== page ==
Posted by Rebekah Foard on 13 October 2014
Kathryn Tickell has been around on the folk scene for many years: well loved as an exceptional Northumbrian piper and fiddle player and a favourite at festivals and events both in the UK and world-wide.
Having previously collaborated with a whole host of exciting and diverse musicians, Kathryn has been working on a new album with a brand new ensemble, The Side, featuring Louisa Tuck, Ruth Wall and Amy Thatcher. In the midst of the new release and the band’s Autumn tour, Bright Young Folk ask Kathryn a few questions about her new project.
Kathryn Tickell and the Side is the name of your new ensemble - but going back to the beginning, can you tell us a little about your decision to begin playing the Northumbrian Pipes, something that has lead to a successful musical career and other significant achievements along the way?
I started playing the pipes and fiddle when I was about 9 years old. I already played the piano and the tin whistle but I was desperate to learn to play the fiddle. Strangely enough the pipes were more of an accident, but when I got going with them I discovered that I seemed to have an affinity with the instrument.
I had been brought up listening to the traditional tunes and songs of Northumberland so that definitely helped me - my parents lived down in Lincolnshire for a while when I was little, and I think that the music was something that made them feel more connected to home, so my dad was always singing Northumbrian and Geordie songs around the house, and sometimes the Border Ballads (which tended to be a bit bloodthirsty - they used to give me nightmares!)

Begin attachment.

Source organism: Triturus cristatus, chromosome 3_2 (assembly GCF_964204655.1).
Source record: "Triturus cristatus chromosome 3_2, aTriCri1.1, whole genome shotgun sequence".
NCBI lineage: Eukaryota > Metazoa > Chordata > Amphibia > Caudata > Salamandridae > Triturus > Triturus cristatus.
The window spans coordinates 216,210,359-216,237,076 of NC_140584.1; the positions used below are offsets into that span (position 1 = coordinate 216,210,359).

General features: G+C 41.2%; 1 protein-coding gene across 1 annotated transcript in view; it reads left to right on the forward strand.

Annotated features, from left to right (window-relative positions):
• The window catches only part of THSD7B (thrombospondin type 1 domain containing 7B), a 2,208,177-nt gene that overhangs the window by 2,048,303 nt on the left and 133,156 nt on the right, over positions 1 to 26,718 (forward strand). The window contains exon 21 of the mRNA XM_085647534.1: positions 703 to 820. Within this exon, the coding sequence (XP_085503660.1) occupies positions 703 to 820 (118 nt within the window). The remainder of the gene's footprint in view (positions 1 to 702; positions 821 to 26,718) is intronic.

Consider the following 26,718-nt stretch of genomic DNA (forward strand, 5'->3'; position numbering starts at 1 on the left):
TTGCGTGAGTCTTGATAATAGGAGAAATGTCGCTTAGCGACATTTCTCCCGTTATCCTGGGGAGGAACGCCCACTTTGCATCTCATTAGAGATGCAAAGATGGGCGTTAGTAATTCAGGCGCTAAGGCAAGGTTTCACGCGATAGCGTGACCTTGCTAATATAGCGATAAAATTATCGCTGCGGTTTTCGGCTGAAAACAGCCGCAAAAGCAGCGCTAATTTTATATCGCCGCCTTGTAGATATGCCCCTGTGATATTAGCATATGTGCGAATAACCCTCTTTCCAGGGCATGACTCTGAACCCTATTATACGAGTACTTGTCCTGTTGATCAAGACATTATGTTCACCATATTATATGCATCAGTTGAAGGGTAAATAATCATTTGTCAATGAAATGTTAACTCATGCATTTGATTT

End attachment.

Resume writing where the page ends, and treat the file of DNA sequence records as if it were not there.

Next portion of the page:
My Mum played the concertina, so she used to play tunes too, and they all had names that were connected to the Northeast - Sweet Hesleyside, Rothbury Hills, Durham Rangers, and things like that. I suppose I was a bit indoctrinated with Northumbrian culture (which turned out not to be a bad thing!) When we moved back up North I started learning the pipes and fiddle and discovered that I already knew lots of the tunes in my head, and if you know the tune in your head it’s not so difficult to work out how to play it on an instrument.
As for it becoming a career - all the time I was at school it never even occurred to me that I could be a professional musician - it wasn’t the typical career path for people I knew. In my family people would tend to be a farmer, a farmer’s wife, a teacher or a nurse, so it was a bit of a revelation when I suddenly realised that perhaps music could be an option!
At what point and where did The Side come about?